Sacrifice Is Worth It
The greater the goal, the more is required—and God is driven by the most magnificent goal possible.

You’ve probably heard of the marshmallow experiment. A child is placed in a room with a treat on a table and told he can eat it now, or he can wait 15 minutes and get two treats. Some kids devour the marshmallow immediately; others try to hold out but end up nibbling or gobbling. Only those willing to sacrifice immediate gratification receive the double reward.

Sacrificing means surrendering something for the sake of something else. Success in life requires many sacrifices. We surrender marshmallows almost indefinitely for the sake of better health. The student surrenders an evening out with friends to study for an important test. The athlete surrenders comfort and ease for a shot at a championship. The musician surrenders thousands of hours for the sake of art.

Sometimes we would rather avoid it, but the truth remains: Anything truly worth having requires sacrifice. You must give up your time, money, comfort, pleasure, convenience, opportunity, independence, prerogative or other things. The greater the goal, the more you have to sacrifice.

But for the right goal, the sacrifice is worth it. Sacrifice opens doors to greatness—even transcendence.

God is driven by the greatest, most magnificent goal possible: to enlarge the God Family. And family is worth sacrifice.

For God, pursuing this goal has required extraordinary planning, investment, resolve, zeal, toil, struggle—and countless sacrifices, some unimaginably severe. At Passover, God’s people memorialize the greatest sacrifice of all. The Most High God offered His only eternal and loving companion, at genuine risk of losing Him for eternity. The Word surrendered His divinity, took on the form of a servant, gave His flesh over to satanic persecutors, and risked dying forever for the sake of the healing and salvation of sinners (Hebrews 12:2).

God sacrificed His Son to offer others sonship. Christ sacrificed to the death to extend life to others. The God Family sets the unsurpassable example of sacrifice—sacrifice that opens the door to far greater things.

On the human level, Abraham sacrificed his beloved son, and that guaranteed spiritual and material promises from God that have shaped human history (Genesis 22:16-18).

God asks us, like Abraham, to follow His example. “I beseech you therefore, brethren, by the mercies of God, that ye present your bodies a living sacrifice, holy, acceptable unto God, which is your reasonable service” (Romans 12:1). We are to sacrifice not by dying, but by living—sacrificing our will every day for the sake of God’s will. In fact, by emulating His model of sacrifice, we participate in the advancement of His ultimate goal: God shaping more selfless members of His Family.

By building so much of the human experience around family, God gives us specific opportunities to develop the sacrificial mindset needed for His goal.

Success in family requires many sacrifices: giving up personal freedom and flexibility in order to marry, and still more to have children; eschewing attractive alternatives to embrace the demanding roles of provider and homemaker; surrendering that evening of personal pursuits to help your daughter with her research paper; redirecting that vacation money to pay expenses for your son’s soccer season; giving up space, energy and privacy to move your sickly, widowed mother into your own home.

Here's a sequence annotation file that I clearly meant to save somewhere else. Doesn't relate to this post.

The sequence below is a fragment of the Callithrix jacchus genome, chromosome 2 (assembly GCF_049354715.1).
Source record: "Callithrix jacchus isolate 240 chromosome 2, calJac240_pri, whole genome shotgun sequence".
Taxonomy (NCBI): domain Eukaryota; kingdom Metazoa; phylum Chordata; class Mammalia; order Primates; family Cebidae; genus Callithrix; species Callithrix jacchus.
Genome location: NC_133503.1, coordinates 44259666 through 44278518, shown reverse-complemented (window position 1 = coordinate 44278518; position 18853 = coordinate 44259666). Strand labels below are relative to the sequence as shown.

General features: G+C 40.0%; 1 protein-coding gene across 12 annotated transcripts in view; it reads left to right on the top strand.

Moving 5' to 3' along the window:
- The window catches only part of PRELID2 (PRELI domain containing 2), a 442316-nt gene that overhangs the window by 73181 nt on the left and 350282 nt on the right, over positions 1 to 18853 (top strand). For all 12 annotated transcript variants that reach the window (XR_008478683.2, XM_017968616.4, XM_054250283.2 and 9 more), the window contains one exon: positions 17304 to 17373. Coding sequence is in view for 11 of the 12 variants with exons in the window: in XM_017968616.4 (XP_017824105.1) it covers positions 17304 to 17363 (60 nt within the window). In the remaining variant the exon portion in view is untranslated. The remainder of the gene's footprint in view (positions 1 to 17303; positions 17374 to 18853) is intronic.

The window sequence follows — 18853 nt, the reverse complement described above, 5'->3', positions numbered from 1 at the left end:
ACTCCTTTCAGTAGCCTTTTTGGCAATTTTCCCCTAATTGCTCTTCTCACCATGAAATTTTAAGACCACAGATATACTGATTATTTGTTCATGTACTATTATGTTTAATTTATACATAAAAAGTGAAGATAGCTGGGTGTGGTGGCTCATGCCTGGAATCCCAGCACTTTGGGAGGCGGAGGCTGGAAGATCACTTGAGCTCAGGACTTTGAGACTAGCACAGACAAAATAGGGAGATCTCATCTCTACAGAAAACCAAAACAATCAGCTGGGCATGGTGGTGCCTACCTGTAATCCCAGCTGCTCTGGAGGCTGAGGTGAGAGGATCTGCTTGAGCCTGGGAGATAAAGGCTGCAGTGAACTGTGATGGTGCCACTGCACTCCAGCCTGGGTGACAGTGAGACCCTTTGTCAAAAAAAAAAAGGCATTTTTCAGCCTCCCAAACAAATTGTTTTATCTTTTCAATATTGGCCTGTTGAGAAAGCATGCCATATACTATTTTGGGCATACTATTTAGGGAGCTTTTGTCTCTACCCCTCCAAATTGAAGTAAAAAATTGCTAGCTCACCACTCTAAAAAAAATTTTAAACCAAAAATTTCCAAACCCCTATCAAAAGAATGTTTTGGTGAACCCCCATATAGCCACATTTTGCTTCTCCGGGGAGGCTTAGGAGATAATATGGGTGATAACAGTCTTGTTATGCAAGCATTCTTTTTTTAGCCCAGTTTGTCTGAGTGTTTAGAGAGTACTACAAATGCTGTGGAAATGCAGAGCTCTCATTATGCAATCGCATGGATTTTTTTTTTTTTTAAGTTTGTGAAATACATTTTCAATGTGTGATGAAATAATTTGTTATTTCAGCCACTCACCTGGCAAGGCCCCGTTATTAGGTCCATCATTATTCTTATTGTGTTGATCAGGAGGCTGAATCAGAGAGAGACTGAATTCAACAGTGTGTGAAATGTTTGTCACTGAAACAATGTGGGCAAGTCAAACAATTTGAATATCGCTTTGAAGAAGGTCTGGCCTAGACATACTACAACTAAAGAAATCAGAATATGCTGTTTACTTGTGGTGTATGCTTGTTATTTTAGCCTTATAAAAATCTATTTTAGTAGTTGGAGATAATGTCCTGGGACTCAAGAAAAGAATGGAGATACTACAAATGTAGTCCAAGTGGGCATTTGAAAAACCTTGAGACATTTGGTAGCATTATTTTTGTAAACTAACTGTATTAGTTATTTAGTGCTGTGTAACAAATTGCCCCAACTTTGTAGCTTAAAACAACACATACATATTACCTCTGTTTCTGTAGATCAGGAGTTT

Right-thinking people can recognize the nobility in prioritizing and sacrificing for family. However, this Satan-inspired society has come to venerate individual fulfillment and self-actualization instead. Far too many people have lost their natural affection (2 Timothy 3:3). “Natural affection” here includes that sentiment which drives a man to pursue a woman and to devote himself to providing for, protecting and educating his family. It includes the tendency that motivates a woman to voluntarily subject herself to her husband and to welcome the labors required in having and rearing children. When that affection is absent, individuals go their own way, and families shrivel or splinter—or never form in the first place.

Assess your roles within your physical family and within God’s spiritual Family. Ask yourself: How much have I picked up the world’s thinking regarding family?Am I willing to make the sacrifices necessary to help my family flourish? How much do I need to change to truly think as God does?

It takes spiritual depth to even understand this God Family concept, and commitment to follow through with it. Anytime you struggle with surrendering time, money, comfort, short-term pleasure, convenience, opportunity, independence, prerogative or anything else, ask yourself: Is this for the right goal? If it is sacrifice for the sake of physical or spiritual family, the answer is likely in the affirmative! Your sacrifices are going toward something even greater than pleasures, comforts, recognition—greater even than achievements, championships or art. You are sacrificing toward the ultimate goal.

Meditate on God’s example of sacrifice. He asks nothing of you that He has not already done infinitely more. And whatever sacrifice He asks of you, He promises not just a double reward but manifold more in return! Jesus promised in Mark 10:29-30, “There is no man that hath left house, or brethren, or sisters, or father, or mother, or wife, or children, or lands, for my sake, and the gospel’s, But he shall receive an hundredfold now in this time, houses, and brethren, and sisters, and mothers, and children, and lands, with persecutions; and in the world to come eternal life.”